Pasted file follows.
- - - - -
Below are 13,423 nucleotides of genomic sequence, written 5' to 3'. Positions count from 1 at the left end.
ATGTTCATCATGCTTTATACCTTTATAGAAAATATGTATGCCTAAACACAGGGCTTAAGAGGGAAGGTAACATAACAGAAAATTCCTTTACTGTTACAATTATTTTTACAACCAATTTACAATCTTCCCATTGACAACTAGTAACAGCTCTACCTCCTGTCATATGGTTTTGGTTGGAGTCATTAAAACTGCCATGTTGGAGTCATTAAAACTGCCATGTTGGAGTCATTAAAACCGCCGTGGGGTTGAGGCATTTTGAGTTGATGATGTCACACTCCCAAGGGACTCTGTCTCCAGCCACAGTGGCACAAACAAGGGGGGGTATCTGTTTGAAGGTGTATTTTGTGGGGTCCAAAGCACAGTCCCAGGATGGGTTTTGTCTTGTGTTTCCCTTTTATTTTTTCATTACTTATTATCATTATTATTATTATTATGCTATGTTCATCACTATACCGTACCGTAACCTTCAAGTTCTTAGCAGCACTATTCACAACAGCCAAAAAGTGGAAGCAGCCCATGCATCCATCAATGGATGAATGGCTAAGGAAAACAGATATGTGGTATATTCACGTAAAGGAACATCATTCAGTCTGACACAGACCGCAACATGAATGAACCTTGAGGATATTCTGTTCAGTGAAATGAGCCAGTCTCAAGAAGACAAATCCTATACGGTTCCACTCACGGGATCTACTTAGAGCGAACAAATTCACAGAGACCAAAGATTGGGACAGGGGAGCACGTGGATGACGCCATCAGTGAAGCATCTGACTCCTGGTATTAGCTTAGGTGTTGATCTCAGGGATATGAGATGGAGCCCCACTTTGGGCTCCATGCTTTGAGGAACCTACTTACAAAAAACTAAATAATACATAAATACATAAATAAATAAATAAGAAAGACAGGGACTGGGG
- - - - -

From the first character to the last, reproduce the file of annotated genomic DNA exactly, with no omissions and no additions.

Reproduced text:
Below are 13,423 nucleotides of genomic sequence, written 5' to 3'. Positions count from 1 at the left end.
ATGTTCATCATGCTTTATACCTTTATAGAAAATATGTATGCCTAAACACAGGGCTTAAGAGGGAAGGTAACATAACAGAAAATTCCTTTACTGTTACAATTATTTTTACAACCAATTTACAATCTTCCCATTGACAACTAGTAACAGCTCTACCTCCTGTCATATGGTTTTGGTTGGAGTCATTAAAACTGCCATGTTGGAGTCATTAAAACTGCCATGTTGGAGTCATTAAAACCGCCGTGGGGTTGAGGCATTTTGAGTTGATGATGTCACACTCCCAAGGGACTCTGTCTCCAGCCACAGTGGCACAAACAAGGGGGGGTATCTGTTTGAAGGTGTATTTTGTGGGGTCCAAAGCACAGTCCCAGGATGGGTTTTGTCTTGTGTTTCCCTTTTATTTTTTCATTACTTATTATCATTATTATTATTATTATGCTATGTTCATCACTATACCGTACCGTAACCTTCAAGTTCTTAGCAGCACTATTCACAACAGCCAAAAAGTGGAAGCAGCCCATGCATCCATCAATGGATGAATGGCTAAGGAAAACAGATATGTGGTATATTCACGTAAAGGAACATCATTCAGTCTGACACAGACCGCAACATGAATGAACCTTGAGGATATTCTGTTCAGTGAAATGAGCCAGTCTCAAGAAGACAAATCCTATACGGTTCCACTCACGGGATCTACTTAGAGCGAACAAATTCACAGAGACCAAAGATTGGGACAGGGGAGCACGTGGATGACGCCATCAGTGAAGCATCTGACTCCTGGTATTAGCTTAGGTGTTGATCTCAGGGATATGAGATGGAGCCCCACTTTGGGCTCCATGCTTTGAGGAACCTACTTACAAAAAACTAAATAATACATAAATACATAAATAAATAAATAAGAAAGACAGGGACTGGGG